‘Somebody help’: Games disgrace
COMMENTATORS echoed the thoughts of millions around the world when they screamed out for somebody to help distressed Scotland marathon runner Callum Hawkins.
Their cries fell on deaf ears as Hawkins was left crumpled on the side of a bridge on the Gold Coast less than 2km short of the finish line in the men's marathon on Sunday.
The gold medal was his. He had been more than two minutes in front of Aussie Michael Shelley in second spot.
Hawkins had just minutes earlier lost control of his legs as he ran along the road before eventually collapsing onto a grassy patch.
He did not move for more than a minute.
He eventually got back to his feet in an incredibly gutsy effort, but was soon wobbling all over the course again.
Hawkins eventually crashed into the railing on the side of a Gold Coast bridge less than 2km out from what would have been a gold medal.
As he lied crumpled on the ground a group of spectators were spotted talking to him.
According to a report an official informed the spectators not to try and assist the distressed runner - believing medical support was on its way.
The issue was further conflicted by the rules of the race which would have seen Hawkins disqualified if he received any assistance.
Help didn't arrive.
The 25-year-old was left lying on the ground unattended to for several minutes.
Even as Shelley ran past him with concern all over his face - there was still no medical attention forthcoming.
Still the spectators were told to watch on.
Eventually medical officials made it to Hawkins' position on the bridge.
It was too little too late for many commentators.
Hawkins was not the only victim of the searing 30C morning heat on the Gold Coast with Uganda's Munyo Solomon Mutai also suffering in the final 5km.
Mutai had been in the bronze medal position before he suddenly pulled up.
Channel 7's Bruce McAvaney had said he looked "disorientated" just a few seconds before the runner stopped and bent over with his hands on his knees.
Mutai was allowed to run on despite his condition and continued on to win silver more than two minutes behind Shelley.
Channel 7 commentator and Aussie athletics great Tamsyn Lewis said the rules of the sport should have been thrown out after witnessing Hawkins unable to move.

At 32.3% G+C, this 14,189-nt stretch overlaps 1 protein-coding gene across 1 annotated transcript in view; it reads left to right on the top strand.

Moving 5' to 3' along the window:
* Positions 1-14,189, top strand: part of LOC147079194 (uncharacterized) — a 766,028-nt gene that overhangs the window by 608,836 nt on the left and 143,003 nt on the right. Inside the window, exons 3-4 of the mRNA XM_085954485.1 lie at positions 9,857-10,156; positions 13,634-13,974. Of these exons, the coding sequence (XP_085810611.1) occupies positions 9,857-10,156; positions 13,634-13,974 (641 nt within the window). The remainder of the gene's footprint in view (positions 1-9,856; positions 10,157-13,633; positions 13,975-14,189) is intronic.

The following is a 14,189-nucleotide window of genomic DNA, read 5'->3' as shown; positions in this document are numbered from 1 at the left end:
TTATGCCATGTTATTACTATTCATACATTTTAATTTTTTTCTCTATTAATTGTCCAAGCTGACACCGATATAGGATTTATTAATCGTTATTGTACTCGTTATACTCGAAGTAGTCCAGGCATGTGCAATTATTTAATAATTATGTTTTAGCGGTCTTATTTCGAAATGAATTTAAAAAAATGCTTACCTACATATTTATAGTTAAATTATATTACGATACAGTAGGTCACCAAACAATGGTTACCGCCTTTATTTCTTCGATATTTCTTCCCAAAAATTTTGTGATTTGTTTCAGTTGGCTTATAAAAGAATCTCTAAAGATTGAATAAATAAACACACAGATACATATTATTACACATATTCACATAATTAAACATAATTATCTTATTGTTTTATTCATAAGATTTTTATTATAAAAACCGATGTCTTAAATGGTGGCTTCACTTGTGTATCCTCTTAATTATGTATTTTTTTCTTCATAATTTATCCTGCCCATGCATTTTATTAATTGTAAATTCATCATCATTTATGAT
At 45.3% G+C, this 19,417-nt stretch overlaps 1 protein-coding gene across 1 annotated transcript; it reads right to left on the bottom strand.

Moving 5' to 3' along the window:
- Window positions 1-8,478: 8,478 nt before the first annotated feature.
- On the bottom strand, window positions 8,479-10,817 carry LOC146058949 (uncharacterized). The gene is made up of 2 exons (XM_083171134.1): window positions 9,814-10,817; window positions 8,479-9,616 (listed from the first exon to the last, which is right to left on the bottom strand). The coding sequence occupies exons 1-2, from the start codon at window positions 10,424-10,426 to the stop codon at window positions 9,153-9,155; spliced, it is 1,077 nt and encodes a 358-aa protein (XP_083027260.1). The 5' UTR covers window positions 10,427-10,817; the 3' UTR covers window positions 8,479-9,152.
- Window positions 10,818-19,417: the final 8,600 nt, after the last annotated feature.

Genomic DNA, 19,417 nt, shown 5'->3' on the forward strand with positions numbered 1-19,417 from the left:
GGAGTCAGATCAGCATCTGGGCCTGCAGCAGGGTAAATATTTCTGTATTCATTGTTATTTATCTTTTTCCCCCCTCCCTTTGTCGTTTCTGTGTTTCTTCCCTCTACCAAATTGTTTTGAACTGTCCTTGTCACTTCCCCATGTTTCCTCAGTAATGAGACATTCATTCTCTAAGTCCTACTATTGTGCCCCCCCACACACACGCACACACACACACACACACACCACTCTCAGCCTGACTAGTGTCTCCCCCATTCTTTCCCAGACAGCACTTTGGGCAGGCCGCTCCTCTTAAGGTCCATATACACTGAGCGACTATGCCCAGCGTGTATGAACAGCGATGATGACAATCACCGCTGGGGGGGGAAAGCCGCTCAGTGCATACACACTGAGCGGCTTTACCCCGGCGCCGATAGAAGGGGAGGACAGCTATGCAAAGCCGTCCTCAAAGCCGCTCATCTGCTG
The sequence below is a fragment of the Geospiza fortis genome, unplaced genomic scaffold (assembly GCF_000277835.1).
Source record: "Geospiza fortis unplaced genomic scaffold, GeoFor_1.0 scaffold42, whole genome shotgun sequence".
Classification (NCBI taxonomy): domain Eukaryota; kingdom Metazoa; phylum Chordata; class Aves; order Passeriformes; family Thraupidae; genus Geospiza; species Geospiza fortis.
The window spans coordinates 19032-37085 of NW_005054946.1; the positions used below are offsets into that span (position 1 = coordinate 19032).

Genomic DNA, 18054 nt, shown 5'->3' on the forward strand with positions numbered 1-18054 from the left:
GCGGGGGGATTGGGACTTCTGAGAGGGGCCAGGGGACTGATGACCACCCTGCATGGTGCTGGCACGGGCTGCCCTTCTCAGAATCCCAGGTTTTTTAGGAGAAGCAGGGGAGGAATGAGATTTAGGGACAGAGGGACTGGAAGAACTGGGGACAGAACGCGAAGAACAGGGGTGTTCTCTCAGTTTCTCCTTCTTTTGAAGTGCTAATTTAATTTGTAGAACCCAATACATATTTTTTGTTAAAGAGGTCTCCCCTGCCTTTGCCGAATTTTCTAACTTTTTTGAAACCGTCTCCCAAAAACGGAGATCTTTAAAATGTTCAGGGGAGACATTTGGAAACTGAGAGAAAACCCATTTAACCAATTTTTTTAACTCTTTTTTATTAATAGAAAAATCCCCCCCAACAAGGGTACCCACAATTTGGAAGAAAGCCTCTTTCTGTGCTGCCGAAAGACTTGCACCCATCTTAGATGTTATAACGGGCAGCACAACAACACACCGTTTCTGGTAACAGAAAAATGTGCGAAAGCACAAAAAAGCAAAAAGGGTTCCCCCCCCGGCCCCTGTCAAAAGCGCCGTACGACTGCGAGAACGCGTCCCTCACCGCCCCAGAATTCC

She said the spectators should have helped him.
"People should help him," she said.
"I think now is the time. An athlete works all their life to win gold medals. But there is one thing more important than that, his health. He should be assisted now.
"He will have family at home who can see this. So they need to know the medical staff will help him."
McAvaney said officials should have tried to stop Hawkins from trying to run on after he collapsed the first time.
"He is on autopilot. He was done three minutes ago," McAvaney said.
"He has gotten back into, not a rhythm, he is still wobbling everywhere, the mind is working so hard but the legs are just getting along. You would think he is clearheaded enough that if you can just keep going a bit longer he will get a gold medal.
"He needs to think of himself and his health first.
"This is distressing. Incredibly distressing. He needs some help. Somebody please come and help him."
British Athletics announced after the race Hawkins had spoken to officials while receiving treatment and has been taken to hospital in an ambulance and was conscious at the time.
Team Scotland also tweeted Hawkins was receiving medical treatment.
Earlier, when Hawkins first collapsed, McAvaney labelled his condition "completely and utterly distressed".
"Can you believe this? Callum Hawkins who has demolished this field is completely and utterly distressed," McAvaney said.
"What we're seeing is hard to watch. Very difficult to watch."
Lewis said: "Oh no! He is in trouble. He needs help."
Shelley told Channel 7 after the race he had to try and block out the moment he ran past Hawkins to try and focus on his own condition.
"I was not sure what was going on," he said.
"A couple of mates told me that Callum Hawkins was in trouble. They might have just been trying to encourage me but then I saw him on the bridge and I was aware he was in trouble but I just tried to hang on. On the home straight, as you can see, I tried to accelerate but I was gone as well. I'm glad to finish, to be honest.
"I was getting cramps earlier than I expected. I tried to run my race. I got the sponges every 2km, 2.5km, made sure I got as much drink as I could and just try to push on."